Modest P. Musorgsky (1839–1881) wrote Pictures at an Exhibition for piano in 1874, inspired by an exhibition that was arranged to commemorate the painter and architect Viktor Hartmann, who had been a close friend of Musorgsky for several years. Musorgsky was devastated when the painter suddenly died of a heart condition in the summer of 1873. “Such grief!” he wrote in a letter. “Oh unfortunate Russian art! This silly fool, death, mows everything down without even asking whether or not his wretched visit is desired. If only talents could at least grow like mushrooms!” The critic Vladimir Stasov organised an exhibition of Hartmann’s watercolours and drawings, which Musorgsky attended with a heavy heart. The pictures made a profound impression on him and inspired him to write a series of ten pieces, introduced and linked together by the recurring interlude of the Promenade.
In mid-1874 Musorgsky wrote in a letter to Stasov: "Wednesday, some date in June 1874... I am working at full steam on the ‘Pictures’, just as I once did on ‘Boris’; sounds and ideas hang in the air; I am devouring them with a ravenous appetite and barely have time to scribble them on paper. I am writing the fourth number – the transitions are good (thanks to the ‘promenades’). I want to bring the whole work to completion as soon and as aptly as possible. My physiognomy can be seen in the interludes...” The suite brilliantly captures the musician walking between the pictures, observing them and transmuting them into sound, melody, harmony and rhythm. The Promenade, with its irregular metre (changing between 5/4 and 6/4 time) and decidedly Russian intonation, undergoes surprising modification and colouration so as to suit each of the images it connects. The result is ten different character pieces, or “pictures in sound”, that pass by in succession:
1. Gnomus: this picture shows a gnome who clumsily scampers about on deformed legs.
2. Il vecchio castello: a troubadour sings his song in front of a mediaeval Italian castle.
3. Tuileries: children at play squabble on one of the avenues of the Tuileries Garden in Paris.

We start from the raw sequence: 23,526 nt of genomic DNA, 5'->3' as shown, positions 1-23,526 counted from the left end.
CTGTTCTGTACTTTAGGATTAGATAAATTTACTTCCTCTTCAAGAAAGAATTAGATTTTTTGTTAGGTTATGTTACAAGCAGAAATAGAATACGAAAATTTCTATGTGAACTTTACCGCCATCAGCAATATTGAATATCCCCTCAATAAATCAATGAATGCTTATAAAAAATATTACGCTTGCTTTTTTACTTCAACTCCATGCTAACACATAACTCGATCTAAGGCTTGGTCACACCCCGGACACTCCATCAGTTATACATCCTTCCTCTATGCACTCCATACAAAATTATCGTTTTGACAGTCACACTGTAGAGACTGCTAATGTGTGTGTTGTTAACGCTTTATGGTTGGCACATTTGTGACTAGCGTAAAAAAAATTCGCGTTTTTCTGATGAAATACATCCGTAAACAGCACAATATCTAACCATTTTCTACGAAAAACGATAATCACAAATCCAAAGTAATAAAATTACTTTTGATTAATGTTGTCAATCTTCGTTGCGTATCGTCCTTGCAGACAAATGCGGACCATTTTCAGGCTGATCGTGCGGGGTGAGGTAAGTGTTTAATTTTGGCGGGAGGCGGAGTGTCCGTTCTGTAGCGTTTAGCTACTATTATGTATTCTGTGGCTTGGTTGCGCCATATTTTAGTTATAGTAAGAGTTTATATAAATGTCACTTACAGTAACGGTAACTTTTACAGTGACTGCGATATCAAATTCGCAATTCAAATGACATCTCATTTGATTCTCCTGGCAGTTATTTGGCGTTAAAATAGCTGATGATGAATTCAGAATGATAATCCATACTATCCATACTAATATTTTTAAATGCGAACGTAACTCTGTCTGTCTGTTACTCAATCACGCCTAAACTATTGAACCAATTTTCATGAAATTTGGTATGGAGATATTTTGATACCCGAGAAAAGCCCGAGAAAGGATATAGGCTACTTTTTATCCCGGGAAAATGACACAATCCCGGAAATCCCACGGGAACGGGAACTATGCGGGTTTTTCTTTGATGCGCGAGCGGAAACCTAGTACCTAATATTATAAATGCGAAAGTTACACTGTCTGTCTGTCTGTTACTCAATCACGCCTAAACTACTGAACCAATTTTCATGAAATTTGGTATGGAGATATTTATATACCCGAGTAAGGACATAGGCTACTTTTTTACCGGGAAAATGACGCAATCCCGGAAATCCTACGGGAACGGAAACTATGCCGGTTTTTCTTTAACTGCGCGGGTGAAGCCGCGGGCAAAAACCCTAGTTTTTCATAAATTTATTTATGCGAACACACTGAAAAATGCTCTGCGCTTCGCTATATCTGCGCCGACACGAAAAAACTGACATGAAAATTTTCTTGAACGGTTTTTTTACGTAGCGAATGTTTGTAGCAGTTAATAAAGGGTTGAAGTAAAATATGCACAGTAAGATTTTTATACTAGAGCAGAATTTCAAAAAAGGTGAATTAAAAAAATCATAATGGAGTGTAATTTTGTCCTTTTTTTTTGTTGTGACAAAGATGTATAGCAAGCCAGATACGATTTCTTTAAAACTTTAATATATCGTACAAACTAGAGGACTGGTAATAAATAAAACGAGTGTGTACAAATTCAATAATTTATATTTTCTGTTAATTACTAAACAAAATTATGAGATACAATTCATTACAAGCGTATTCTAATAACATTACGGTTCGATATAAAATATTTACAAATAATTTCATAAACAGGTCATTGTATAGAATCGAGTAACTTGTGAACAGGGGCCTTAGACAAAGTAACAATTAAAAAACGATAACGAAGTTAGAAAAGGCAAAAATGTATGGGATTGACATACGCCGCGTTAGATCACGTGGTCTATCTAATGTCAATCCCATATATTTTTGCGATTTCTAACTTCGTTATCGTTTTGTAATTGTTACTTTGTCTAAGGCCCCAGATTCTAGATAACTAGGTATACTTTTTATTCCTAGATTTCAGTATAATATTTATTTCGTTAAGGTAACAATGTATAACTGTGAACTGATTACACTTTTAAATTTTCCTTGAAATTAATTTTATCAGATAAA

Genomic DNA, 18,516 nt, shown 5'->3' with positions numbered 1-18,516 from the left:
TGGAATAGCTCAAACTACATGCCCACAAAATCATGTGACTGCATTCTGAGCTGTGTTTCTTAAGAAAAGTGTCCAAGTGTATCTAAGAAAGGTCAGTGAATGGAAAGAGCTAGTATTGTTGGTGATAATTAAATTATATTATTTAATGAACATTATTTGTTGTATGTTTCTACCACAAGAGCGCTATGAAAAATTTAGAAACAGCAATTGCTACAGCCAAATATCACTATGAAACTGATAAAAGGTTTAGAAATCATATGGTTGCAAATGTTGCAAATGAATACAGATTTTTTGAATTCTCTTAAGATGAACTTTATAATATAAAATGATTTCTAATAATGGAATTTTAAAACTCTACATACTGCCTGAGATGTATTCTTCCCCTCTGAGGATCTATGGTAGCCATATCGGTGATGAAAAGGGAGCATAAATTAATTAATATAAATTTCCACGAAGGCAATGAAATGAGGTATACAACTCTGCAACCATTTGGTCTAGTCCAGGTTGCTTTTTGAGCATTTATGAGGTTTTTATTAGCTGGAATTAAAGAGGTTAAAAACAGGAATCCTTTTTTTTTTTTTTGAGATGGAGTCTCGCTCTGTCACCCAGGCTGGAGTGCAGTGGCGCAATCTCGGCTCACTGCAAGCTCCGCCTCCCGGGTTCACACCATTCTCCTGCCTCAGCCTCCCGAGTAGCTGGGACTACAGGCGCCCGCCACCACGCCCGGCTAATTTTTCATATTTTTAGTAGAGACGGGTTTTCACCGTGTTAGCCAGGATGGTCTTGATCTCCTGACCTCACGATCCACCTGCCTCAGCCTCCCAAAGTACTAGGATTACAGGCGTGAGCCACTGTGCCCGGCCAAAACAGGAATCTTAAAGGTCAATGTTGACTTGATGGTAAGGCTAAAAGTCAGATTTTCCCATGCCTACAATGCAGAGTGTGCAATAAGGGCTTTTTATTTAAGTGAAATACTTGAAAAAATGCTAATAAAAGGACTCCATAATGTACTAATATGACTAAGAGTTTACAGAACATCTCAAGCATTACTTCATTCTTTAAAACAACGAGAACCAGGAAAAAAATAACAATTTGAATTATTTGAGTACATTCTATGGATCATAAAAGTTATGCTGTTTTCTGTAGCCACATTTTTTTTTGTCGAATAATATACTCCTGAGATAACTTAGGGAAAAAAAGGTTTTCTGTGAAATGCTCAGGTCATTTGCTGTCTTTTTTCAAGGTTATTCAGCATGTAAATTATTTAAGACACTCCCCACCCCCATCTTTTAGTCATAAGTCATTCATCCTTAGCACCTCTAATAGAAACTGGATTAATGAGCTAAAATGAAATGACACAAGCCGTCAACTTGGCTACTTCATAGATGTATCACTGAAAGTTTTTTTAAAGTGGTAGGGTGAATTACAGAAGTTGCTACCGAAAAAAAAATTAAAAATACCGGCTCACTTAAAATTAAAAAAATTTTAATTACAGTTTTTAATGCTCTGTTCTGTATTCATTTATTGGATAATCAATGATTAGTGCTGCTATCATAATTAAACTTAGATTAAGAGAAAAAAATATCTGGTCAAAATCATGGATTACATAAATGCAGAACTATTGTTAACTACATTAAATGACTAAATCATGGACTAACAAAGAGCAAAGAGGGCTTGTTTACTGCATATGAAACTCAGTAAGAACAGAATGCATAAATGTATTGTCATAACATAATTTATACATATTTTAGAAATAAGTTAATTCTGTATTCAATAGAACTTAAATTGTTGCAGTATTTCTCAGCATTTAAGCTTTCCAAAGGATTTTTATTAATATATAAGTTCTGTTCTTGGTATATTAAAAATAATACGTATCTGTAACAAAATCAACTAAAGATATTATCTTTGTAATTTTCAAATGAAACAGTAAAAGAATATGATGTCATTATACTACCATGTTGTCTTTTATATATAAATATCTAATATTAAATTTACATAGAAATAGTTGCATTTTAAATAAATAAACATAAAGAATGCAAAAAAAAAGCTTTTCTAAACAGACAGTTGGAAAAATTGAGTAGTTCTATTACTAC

4. Bydlo: a ponderous Polish ox cart gradually rattles along on its monotonously rolling wheels.
5. Ballet of the unhatched chicks: this piece is based on a drawing by Hartmann portraying the hatching of chicks.
6. Samuel Goldenberg and Schmuyle: this scene depicts a discussion between a poor and a rich Jew.
7. Market place at Limoges: amidst the whirring activity at the market in Limoges, this piece brings out the chatter and quarrelling of market women.
8. Catacombae: in this picture Hartmann had portrayed himself exploring the Paris catacombs by lantern light. Musorgsky noted the following in the manuscript: “The creative spirit of the departed Hartmann leads me to the skulls and calls to them, and the skulls start to glow softly from within.”
9. The Hut of Baba Yaga: a clock designed in the form of a hut on chicken legs, representing the izbushka belonging to the dreaded witch of Russian folklore. Musorgsky incorporates the witch’s frenzied flight in a mortar into his music.
10. The Great Gate of Kiev: this drawing by Hartmann shows his design for a gateway leading into the city of Kiev. The gateway appears in the grand, ancient Russian style, with a cupola shaped like a Slavonic helmet.
The unique character of Pictures at an Exhibition is predominantly defined by the sharpness of Musorgsky’s piano-writing. That said, its vividness has frequently prompted reputable musicians to rearrange the pieces for other instruments. The orchestral version written by the French composer Maurice Ravel in 1922 on a commission from the conductor Sergei Alexandrovich Koussevitzky has attained international renown. Ravel carried out his task with ingenious intuition: the arrangement bears spectacularly colourful testimony to his highly acclaimed part-writing skills.
Night on Bald Mountain is a “fantasy for orchestra” written by Musorgsky between 1860 and 1867. He called it “a genuinely Russian work that burst forth from our native fields and was nurtured on Russian bread.” After revising the score several times, he initially planned to incorporate it into a scene of the (eventually aborted) opera-ballet Mlada in 1872, but ultimately used it as a stage interlude for his comic opera Sorochinskaya yarmarka (Sorochintsy fair). The final arrangement of Night on Bald Mountain was done by Nikolai Rimsky-Korsakov in 1886, after Musorgsky’s death.
The programme notes pertaining to the work run as follows: “Subterranean sounds of unearthly voices. – Appearance of the spirits of darkness, followed by Chernobog (the “black god”). – Glorification of Chernobog and celebration of the black mass. – Witches’ sabbath. – At the height of the orgy, the bell of the little village church is heard from afar. The spirits of darkness are dispersed. – Daybreak.” The Lysa Hora (barren mount) is a large wooded hill on the outskirts of Kiev and is said to be the site of “bald mountain”, the place where, according to legend, witches and evil spirits gather at night.